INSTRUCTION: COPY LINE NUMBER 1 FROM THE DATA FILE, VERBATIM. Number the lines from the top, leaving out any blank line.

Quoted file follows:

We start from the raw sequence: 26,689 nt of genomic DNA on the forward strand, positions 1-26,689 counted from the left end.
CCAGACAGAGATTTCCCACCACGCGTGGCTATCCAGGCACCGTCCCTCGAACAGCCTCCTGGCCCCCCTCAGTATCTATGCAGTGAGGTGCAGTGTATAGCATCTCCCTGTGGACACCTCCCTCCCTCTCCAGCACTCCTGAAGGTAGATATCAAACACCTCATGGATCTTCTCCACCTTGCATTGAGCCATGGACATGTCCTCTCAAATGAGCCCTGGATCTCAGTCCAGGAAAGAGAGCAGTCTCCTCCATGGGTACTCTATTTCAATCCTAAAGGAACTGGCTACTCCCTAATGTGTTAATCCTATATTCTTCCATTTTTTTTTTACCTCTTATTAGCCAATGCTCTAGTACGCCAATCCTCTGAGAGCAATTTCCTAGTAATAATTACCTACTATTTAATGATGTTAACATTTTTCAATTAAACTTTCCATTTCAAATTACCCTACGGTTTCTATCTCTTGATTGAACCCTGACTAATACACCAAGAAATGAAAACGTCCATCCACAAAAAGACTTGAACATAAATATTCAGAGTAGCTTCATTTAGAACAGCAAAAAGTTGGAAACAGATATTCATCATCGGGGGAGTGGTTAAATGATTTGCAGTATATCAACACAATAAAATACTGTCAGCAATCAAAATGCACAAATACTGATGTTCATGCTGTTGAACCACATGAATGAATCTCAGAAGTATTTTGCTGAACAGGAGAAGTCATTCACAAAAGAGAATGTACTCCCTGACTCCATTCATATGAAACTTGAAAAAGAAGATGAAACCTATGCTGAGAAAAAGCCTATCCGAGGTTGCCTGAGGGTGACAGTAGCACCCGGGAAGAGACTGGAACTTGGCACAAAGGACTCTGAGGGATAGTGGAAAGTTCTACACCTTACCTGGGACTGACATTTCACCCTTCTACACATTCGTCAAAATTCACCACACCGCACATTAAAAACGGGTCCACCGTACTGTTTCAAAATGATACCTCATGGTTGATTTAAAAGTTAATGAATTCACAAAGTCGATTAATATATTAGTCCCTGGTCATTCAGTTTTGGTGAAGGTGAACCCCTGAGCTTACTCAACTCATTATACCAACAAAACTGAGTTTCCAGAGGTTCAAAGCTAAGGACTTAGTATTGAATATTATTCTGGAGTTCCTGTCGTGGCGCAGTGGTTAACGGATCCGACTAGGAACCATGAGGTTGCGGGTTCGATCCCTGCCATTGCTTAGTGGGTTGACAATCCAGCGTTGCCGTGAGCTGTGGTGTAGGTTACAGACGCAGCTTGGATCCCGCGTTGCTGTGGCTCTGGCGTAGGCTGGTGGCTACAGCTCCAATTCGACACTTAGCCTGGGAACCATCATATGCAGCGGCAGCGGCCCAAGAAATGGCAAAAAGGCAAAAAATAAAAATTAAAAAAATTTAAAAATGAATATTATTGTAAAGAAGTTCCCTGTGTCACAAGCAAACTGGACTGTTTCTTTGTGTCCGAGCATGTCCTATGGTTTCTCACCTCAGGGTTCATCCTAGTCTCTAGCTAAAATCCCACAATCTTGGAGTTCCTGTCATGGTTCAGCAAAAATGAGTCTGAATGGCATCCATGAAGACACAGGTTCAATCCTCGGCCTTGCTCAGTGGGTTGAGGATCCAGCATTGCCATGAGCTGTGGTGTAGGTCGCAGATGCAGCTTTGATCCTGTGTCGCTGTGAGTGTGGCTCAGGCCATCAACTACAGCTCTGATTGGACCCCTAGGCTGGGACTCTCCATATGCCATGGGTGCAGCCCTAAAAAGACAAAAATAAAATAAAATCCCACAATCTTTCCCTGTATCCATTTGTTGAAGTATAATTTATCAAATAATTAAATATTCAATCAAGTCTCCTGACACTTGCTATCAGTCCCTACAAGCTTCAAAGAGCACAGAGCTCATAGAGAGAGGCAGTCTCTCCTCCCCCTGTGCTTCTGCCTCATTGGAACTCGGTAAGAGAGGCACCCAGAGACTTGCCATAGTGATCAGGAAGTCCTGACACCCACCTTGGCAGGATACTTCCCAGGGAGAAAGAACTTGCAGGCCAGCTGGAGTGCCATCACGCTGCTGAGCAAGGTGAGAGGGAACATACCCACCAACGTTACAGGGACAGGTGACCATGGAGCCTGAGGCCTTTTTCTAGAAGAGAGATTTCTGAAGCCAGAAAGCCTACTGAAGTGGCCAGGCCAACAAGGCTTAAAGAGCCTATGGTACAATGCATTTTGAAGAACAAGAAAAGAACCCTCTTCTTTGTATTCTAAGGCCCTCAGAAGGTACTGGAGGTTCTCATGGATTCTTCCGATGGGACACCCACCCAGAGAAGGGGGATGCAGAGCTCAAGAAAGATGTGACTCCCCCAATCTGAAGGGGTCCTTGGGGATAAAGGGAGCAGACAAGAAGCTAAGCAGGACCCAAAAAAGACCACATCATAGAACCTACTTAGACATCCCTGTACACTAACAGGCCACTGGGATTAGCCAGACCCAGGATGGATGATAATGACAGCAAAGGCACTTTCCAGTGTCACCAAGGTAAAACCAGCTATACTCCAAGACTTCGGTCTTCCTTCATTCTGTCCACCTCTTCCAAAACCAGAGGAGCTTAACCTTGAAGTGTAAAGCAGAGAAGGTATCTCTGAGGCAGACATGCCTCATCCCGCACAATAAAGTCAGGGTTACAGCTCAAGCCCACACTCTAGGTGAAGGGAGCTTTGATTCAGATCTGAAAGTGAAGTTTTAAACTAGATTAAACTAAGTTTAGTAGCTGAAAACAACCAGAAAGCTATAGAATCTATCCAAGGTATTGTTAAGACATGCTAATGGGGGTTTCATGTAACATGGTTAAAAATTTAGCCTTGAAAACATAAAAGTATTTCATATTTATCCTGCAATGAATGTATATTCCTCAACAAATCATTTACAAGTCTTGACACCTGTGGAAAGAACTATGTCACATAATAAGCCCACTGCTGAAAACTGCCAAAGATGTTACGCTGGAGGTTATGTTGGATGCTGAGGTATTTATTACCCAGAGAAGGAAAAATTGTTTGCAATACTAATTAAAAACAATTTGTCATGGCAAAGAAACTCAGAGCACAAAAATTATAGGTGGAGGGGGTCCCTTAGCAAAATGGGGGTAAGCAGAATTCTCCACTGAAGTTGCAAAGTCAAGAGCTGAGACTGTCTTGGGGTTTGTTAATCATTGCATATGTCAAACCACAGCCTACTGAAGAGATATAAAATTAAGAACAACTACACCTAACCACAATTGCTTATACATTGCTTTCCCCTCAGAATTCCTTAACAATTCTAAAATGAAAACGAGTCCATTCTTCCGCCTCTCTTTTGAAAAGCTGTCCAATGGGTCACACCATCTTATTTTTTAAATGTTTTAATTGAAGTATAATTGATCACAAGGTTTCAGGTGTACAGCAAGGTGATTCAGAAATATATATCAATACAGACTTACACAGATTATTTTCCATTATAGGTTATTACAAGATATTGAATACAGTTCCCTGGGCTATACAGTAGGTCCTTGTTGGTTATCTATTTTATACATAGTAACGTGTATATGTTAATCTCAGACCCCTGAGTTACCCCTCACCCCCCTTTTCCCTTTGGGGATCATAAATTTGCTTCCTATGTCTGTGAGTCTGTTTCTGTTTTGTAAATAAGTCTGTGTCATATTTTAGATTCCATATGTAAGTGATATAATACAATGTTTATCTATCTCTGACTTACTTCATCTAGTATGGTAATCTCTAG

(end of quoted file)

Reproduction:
We start from the raw sequence: 26,689 nt of genomic DNA on the forward strand, positions 1-26,689 counted from the left end.